- Three new models, each a unique vehicle
- Fuel-saving shells, electric drives
- Take your own generating on camping trips
PARIS, France – Toyota’s all-new Coupe High-Rider crossover SUV is the latest example of the what the automaker says is a drive towards greater stylistic freedom.
Akio Toyoda’s determination “to allow greater stylistic freedom and promote creative engineering” is now delivering eye-catching designs.
Toyota says its concept cars attracted much attention at the Paris auto show in 2014 and at Frankfurt the next year; now the coupe-like lines of the C-HR (as the car is branded) are showing designers’ resolve to create a stand-out Toyota style – a new direction – among mid-sized crossovers.
Toyota says it is targeting a clear customer profile: people driven by emotion who seek individuality to be the first to try experiences and products. “Style and quality are essential qualities in any purchase they make,” Toyota says, “and their car serves as an extension of their personality.”
C-HR chief engineer Hiroyuki Koba said he focused firmly on such requirements throughout development and insisted on high design and quality benchmarks.
RAISED GROUND CLEARANCE – BUT STILL COUPE STYLE
“The C-HR’s unique character demonstrates the flexibility of Toyota ‘new global architecture’ in design, power train and dynamics,” Toyota told The Corner in a media release, “to deliver a fresh take on what has become an increasingly commoditised crossover segment.”
Prominent wheel-arches, Toyota says, “emphasise the vehicle’s strength and rigidity” while the “powerful lower body, raised ground clearance and the sleek cabin profile” are that of a coupe.
The car’s nose “has a slender upper grille flowing from the Toyota emblem into the headlights before wrapping around the front”. Rear light clusters stand proud of the bodywork some have diode illumination.
GLOBAL SUPPLY – UNDER TESTING FOR SA
The cabin – described as “airy and spacious” – has high-tech functionality with “a focused area around the driver”. The instrument panel extends into the door trim with a piano-black panel while keeping relevant switches accessible for the front passenger.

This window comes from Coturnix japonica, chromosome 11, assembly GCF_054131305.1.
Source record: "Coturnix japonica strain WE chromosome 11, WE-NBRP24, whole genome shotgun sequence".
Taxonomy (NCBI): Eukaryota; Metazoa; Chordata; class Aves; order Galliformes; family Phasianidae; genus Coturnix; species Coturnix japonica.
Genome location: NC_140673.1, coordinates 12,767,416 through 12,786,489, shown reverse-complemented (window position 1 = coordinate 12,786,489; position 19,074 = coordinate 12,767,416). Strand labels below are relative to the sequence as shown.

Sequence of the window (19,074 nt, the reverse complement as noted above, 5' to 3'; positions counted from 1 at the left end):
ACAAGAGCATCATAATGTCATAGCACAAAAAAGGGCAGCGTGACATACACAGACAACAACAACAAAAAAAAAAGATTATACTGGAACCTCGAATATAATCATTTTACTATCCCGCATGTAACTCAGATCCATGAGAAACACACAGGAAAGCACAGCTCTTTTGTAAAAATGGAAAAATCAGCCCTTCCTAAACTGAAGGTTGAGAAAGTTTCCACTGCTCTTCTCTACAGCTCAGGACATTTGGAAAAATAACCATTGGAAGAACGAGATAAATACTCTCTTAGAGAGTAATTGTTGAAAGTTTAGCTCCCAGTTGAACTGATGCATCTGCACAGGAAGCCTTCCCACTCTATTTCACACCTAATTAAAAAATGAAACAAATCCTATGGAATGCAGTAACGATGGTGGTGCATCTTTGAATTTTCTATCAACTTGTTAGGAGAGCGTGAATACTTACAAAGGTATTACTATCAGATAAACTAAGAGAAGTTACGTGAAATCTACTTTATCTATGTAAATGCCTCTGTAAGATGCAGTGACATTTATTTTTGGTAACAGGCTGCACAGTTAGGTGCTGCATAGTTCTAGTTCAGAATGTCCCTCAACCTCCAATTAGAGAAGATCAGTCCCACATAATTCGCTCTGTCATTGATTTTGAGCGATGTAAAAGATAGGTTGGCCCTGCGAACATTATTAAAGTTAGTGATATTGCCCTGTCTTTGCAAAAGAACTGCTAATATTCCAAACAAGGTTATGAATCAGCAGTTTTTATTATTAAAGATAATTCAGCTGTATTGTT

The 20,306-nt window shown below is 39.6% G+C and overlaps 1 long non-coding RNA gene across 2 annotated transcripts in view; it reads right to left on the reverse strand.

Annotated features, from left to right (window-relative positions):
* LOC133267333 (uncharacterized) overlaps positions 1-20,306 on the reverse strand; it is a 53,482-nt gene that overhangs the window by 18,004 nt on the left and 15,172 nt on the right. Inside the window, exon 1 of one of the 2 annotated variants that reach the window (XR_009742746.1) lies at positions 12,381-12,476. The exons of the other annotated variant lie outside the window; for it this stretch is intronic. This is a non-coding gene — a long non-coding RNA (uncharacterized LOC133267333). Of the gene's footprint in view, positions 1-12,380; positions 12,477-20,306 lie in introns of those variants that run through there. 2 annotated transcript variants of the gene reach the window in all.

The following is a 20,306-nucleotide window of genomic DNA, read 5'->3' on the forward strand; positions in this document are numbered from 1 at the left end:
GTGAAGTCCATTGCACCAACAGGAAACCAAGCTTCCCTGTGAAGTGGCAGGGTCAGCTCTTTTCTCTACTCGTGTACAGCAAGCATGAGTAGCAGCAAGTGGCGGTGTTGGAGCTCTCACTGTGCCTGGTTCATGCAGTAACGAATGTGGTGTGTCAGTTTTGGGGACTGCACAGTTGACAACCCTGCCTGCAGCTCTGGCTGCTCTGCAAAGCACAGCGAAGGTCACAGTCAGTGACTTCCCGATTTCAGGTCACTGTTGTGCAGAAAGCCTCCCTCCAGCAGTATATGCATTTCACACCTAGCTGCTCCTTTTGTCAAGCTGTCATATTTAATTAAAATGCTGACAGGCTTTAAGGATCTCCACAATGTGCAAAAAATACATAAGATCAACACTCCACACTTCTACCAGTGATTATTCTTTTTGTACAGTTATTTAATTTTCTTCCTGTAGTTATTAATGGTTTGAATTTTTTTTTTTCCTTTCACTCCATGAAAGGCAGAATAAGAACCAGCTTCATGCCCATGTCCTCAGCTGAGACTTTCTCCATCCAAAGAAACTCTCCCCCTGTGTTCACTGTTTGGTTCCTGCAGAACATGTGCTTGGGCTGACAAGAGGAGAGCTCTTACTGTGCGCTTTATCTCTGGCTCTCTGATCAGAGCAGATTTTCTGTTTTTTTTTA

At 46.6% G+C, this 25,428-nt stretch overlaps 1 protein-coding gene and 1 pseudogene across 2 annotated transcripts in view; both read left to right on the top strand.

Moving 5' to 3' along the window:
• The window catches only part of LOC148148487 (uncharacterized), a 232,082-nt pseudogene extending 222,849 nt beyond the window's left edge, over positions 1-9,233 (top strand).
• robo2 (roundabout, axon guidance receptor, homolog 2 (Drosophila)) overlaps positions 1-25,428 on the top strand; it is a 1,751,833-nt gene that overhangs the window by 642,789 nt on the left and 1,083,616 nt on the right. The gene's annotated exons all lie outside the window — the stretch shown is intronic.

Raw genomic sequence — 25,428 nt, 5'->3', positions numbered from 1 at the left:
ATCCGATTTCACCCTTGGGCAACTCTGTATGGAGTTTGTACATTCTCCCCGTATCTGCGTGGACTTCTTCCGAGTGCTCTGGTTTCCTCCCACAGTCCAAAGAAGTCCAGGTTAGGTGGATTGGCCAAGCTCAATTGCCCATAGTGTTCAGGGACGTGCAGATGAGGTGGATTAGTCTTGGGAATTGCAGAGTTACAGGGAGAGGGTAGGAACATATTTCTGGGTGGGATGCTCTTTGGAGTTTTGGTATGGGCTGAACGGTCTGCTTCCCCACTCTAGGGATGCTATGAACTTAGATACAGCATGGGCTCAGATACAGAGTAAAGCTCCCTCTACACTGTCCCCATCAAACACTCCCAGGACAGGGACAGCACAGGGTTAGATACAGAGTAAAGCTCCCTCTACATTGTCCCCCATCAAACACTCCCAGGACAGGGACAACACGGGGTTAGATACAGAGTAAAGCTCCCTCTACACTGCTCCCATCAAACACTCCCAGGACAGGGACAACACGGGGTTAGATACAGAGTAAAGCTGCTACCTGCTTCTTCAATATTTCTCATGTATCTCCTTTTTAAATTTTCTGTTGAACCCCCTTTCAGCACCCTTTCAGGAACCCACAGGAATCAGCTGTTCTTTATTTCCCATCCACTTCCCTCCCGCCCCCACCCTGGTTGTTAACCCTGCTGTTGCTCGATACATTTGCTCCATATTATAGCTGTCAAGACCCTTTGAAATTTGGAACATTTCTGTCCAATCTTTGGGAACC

The C-HR will be available globally with either petrol or hybrid power trains. Units for South Africa, however, will only be supplied with a 1.2-litre turbopetrol engine capable of 85kW/185Nm turning a six-speed manual or constantly variable transmission and front or all-wheel drive.
“Even on secondary roads,” Toyota says, “the car remains remarkably composed and accurate, contributing to a confident and enjoyable drive.”
PLUG-IN POWER FOR PRIUS
ALSO AT PARIS IS THE second generation of the Prius Plug-in Hybrid which has all the attributes of the fourth-generation Prius but with an all-electric drive.
Toyota’s believes its new PHV is “a powerful response to customer feedback” about the original Prius Plug-in but adds: “It is not just an evolution of the latest generation Prius, it is also a significant vehicle in its own right.”
DOUBLING THE RANGE
Prius Plug-in is still under study for sale in South Africa but meanwhile claims a steady-driving battery range of about 50km – double that of its predecessor – which, the company says, “represents a major advance in efficiency, driving performance, innovation and styling”.
A comprehensive aerodynamics package has reduced the drag coefficient to 0.25 – an area where once 0.30 was regarded as remarkable.
The car can be fitted with a roof-mounted solar panel array to charge the hybrid’s drive battery-pack first seen on a Toyota Auris concept in 2010.
Solar charging can increase the car’s EV driving range by as much as five kilometres a day – if used consistently, that would be close to an extra 900km of ‘free’ driving range in a year.
…AND THE TOYOTA FCV PLUS
THEN THERE IS the Toyota FCV Plus, one of such vehicles which perhaps will offer eco-friendly transport, but even if they become commonplace they will not be the only energy users: Toyota wants to turn fuel-cell vehicles from “energy users” into “energy makers”.
The Toyota FCV Plus, making its European debut at the 2016 Paris auto show, is a fuel-cell vehicle that can also be part of the electricity generation infrastructure.
The car can convert clean hydrogen (clean, that is, apart from its production – Editor) into electricity to serve as an important aid to energy security.
As well as burning hydrogen contained in its on-board tank, the FCV Plus, when parked, can generate electricity from an external hydrogen supply – “a stable source of electric power for home or away”.
The car’s fuel-cell stack can even be removed and re-used as an energy generator, going beyond the traditional functions of a vehicle.
Put to different uses around the world, these stacks could make a significant contribution to local communities.
Imaging having one on a camping trip…!